Looking back, I was very surprised that our English teacher allowed us to view it in class as it was clearly and adult film - as pupils, we wouldn't have been allowed to have seen it at the local Odeon if we tried to go and buy tickets for the film, and I did feel in hindsight that showing the film was technically against his values for the job he was doing. We had to write a synopsis in class of the film based on the 10 minutes or so we did get to see, and I assume that it wasn't as detailed as what is on here! Some of the class had to finish it for homework, and when I told my sister about what we were writing about - do you know what she said? She said: "we had to watch the first ten minutes over and over again, and then had to write about it afterwards". Exactly what I had to do. She did indeed go to the same school and had the same teacher, although she did hers in the Drama lessons, and she was at the school eight or so years before I was.

    Overall, the film has very nostalgic values to it, mostly as it is filmed in England in 1973, (one feels as if one is entering a time capsule and arriving in that year for a couple of hours, before realising in the end that over 46 years worth of water has passed under the bridge), and as one can see with movie versions of sitcoms made around that time, not to mention low-budget Saturday morning CFF films, it does have a very much "there and then" feel about it. Despite the film being well-known, it does have a hint of B or even C-list feel to it - that in addition to it being on late night weekend BBC 2, one could have seen it on a 1980s Friday night after News at Ten in the Tyne Tees region or something - i.e. being shown when no one is really watching because people are in bed, or of course, shown in the middle of the night. Also, the 1970s nostalgia boom in the mid 1990s almost awakened interest for films from the early to mid 1970s including this one. Certainly 20 years ago when we were about to see the end of the 20th century or more specifically the second millennium, I did get a huge taste for things in the 1970s and 1980s such as PIFs and the like, and films like this would have also come under that same remit.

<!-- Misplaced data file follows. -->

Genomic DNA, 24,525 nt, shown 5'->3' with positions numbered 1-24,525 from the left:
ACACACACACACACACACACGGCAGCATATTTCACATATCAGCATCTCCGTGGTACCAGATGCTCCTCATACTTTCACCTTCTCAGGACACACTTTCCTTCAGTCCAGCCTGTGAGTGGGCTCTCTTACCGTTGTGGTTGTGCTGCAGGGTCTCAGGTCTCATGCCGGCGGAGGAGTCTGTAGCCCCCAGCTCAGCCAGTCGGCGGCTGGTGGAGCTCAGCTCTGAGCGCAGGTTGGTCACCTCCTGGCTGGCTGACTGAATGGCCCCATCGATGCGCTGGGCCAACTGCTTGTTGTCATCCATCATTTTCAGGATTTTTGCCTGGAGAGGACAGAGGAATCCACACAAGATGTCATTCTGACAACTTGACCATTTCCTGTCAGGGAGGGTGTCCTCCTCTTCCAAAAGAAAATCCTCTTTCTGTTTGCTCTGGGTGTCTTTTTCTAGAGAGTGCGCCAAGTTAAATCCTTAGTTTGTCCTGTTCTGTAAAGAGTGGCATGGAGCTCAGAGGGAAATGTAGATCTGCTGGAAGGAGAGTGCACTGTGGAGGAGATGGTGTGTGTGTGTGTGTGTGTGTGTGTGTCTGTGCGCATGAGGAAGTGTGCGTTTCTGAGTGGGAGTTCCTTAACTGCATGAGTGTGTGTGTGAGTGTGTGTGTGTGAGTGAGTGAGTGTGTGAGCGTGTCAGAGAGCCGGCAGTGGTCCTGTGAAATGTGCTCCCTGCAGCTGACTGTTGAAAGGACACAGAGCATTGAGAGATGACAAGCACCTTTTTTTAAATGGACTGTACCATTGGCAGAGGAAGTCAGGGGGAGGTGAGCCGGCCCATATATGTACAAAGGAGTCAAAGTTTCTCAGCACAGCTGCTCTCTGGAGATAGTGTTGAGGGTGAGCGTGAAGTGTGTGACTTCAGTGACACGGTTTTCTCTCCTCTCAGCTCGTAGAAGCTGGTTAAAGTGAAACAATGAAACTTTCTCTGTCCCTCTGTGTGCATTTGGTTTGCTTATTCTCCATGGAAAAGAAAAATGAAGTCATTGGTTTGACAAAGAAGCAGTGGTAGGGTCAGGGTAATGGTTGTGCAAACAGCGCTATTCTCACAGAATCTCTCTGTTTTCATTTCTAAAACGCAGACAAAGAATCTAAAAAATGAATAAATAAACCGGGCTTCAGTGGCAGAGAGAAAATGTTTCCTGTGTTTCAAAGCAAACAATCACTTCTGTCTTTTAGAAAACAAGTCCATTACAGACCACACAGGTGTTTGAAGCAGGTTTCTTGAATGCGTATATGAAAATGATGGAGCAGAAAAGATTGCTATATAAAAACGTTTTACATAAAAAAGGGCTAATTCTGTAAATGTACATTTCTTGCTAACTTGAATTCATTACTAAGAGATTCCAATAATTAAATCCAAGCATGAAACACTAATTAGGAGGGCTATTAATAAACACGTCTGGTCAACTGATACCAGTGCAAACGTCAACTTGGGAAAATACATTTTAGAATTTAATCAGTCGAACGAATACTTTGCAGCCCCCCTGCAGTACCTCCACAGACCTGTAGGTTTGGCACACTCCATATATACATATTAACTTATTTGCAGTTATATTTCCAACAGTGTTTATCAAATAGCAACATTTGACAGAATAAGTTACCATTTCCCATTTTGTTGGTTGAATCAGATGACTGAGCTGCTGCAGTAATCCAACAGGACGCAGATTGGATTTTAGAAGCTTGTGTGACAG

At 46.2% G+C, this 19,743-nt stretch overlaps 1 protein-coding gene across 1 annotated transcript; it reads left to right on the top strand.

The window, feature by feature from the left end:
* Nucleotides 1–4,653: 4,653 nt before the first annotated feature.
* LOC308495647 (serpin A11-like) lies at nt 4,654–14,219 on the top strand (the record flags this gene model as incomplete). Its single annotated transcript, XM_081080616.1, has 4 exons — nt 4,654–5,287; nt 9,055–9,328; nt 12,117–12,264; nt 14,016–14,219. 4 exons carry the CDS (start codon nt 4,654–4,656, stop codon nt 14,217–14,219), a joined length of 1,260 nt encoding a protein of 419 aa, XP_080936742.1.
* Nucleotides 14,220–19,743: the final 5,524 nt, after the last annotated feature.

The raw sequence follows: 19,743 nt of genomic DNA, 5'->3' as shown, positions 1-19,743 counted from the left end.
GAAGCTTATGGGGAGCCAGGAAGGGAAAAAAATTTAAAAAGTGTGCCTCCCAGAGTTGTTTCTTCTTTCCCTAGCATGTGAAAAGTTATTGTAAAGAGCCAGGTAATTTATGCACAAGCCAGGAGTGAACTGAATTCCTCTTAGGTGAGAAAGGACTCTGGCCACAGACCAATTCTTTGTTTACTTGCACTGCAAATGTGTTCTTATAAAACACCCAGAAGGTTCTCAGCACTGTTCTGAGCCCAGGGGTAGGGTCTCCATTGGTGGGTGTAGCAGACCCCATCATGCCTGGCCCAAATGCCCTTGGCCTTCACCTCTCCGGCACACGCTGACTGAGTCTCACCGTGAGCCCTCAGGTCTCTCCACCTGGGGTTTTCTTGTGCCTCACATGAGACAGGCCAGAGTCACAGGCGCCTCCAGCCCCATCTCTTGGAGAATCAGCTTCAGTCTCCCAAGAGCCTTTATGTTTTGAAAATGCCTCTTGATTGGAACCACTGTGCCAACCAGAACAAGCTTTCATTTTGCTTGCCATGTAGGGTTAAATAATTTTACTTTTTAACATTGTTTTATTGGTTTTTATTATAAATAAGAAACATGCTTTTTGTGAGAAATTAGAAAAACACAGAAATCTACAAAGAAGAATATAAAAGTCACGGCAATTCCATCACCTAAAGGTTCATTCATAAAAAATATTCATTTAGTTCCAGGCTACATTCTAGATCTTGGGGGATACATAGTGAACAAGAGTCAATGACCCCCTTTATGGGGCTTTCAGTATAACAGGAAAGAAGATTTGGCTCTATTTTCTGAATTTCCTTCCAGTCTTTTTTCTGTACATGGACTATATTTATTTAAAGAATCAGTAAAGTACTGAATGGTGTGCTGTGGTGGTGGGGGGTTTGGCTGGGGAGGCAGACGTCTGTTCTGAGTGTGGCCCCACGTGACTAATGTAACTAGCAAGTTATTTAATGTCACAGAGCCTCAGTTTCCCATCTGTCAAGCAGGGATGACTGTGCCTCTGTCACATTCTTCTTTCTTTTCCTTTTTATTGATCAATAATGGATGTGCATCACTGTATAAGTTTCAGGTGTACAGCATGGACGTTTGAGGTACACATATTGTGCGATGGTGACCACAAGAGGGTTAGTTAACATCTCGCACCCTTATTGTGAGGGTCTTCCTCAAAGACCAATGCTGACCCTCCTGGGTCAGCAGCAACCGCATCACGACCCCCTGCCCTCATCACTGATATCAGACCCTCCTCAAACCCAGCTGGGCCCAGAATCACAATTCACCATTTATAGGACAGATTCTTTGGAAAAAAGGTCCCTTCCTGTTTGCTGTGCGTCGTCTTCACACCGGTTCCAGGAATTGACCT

No doubt that it is a dated film as it was made in 1973, (and it would have been even when it was shown in the 1980s BBC 2 showings), but at the same time, it is timeless and a literal time capsule of when it was originally filmed. Not surprising that the sex scenes between the two protagonists are the main reason why it was on at 2.30 am and not 2.30 pm - I think that Sutherland would have probably made a great Doctor Who as his acting persona would probably fit into that sort of criteria, and as we were close to Tom Baker territory, comparisons on how he looked back then would be more than apparent now.